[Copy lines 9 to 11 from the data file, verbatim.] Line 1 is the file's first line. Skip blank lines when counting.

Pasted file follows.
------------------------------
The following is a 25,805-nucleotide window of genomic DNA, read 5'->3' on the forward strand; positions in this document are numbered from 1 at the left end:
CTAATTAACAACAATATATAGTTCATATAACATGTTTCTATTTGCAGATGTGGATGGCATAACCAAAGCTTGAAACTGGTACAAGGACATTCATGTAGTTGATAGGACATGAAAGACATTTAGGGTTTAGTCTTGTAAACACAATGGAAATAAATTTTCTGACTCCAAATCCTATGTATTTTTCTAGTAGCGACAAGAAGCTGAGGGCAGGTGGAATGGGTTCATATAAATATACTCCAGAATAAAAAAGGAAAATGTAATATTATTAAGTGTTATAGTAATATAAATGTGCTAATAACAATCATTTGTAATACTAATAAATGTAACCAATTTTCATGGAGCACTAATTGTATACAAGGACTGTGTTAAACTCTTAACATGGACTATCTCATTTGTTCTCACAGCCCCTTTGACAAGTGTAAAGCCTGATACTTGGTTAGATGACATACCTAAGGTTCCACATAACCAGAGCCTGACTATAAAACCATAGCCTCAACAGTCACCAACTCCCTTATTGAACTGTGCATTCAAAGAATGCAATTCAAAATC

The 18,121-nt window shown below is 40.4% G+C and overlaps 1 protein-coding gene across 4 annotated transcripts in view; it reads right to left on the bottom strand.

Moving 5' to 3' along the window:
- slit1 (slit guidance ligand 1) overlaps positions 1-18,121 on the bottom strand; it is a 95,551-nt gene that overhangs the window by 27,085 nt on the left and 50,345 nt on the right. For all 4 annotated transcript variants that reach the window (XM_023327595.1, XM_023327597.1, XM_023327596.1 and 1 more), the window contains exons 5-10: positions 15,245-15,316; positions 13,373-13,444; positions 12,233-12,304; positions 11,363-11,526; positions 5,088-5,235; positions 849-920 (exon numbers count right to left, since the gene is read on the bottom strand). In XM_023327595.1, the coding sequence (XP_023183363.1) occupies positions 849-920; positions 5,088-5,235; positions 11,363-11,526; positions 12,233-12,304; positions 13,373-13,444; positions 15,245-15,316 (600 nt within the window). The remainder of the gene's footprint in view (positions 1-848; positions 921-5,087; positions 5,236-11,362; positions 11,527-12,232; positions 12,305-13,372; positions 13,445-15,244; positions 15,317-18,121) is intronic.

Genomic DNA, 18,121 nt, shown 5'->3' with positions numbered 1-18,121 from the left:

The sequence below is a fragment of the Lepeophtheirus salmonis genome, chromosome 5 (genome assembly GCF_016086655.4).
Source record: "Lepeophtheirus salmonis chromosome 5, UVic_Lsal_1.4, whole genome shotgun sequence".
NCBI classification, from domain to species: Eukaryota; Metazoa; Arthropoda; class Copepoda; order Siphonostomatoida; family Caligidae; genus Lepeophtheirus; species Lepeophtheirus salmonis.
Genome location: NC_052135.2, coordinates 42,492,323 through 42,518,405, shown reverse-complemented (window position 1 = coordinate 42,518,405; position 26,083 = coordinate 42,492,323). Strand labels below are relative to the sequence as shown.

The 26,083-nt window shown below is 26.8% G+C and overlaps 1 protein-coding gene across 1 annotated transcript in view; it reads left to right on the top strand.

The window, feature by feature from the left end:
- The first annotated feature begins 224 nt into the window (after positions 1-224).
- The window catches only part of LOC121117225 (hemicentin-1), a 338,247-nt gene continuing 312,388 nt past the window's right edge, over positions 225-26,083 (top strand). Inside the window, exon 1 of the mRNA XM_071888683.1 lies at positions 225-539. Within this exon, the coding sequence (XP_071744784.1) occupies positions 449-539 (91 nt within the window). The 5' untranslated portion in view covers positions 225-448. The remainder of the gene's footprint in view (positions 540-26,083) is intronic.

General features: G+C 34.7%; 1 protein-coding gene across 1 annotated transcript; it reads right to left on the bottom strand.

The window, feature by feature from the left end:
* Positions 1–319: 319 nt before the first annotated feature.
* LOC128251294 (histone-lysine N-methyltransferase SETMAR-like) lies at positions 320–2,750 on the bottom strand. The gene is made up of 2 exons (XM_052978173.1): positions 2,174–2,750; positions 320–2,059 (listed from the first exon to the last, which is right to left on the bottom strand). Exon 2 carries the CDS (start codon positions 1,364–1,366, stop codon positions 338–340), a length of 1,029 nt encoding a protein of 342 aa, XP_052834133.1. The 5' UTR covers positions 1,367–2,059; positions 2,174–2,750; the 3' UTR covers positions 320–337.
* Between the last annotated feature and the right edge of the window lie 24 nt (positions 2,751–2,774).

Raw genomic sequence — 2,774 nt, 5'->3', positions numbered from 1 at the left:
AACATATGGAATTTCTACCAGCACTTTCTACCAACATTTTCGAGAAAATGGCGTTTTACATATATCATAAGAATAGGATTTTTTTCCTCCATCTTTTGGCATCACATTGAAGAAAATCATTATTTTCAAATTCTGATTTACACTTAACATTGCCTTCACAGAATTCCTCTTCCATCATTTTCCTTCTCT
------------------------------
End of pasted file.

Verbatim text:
NCBI classification, from domain to species: Eukaryota; Metazoa; Arthropoda; class Copepoda; order Siphonostomatoida; family Caligidae; genus Lepeophtheirus; species Lepeophtheirus salmonis.
Genome location: NC_052135.2, coordinates 42,492,323 through 42,518,405, shown reverse-complemented (window position 1 = coordinate 42,518,405; position 26,083 = coordinate 42,492,323). Strand labels below are relative to the sequence as shown.

The 26,083-nt window shown below is 26.8% G+C and overlaps 1 protein-coding gene across 1 annotated transcript in view; it reads left to right on the top strand.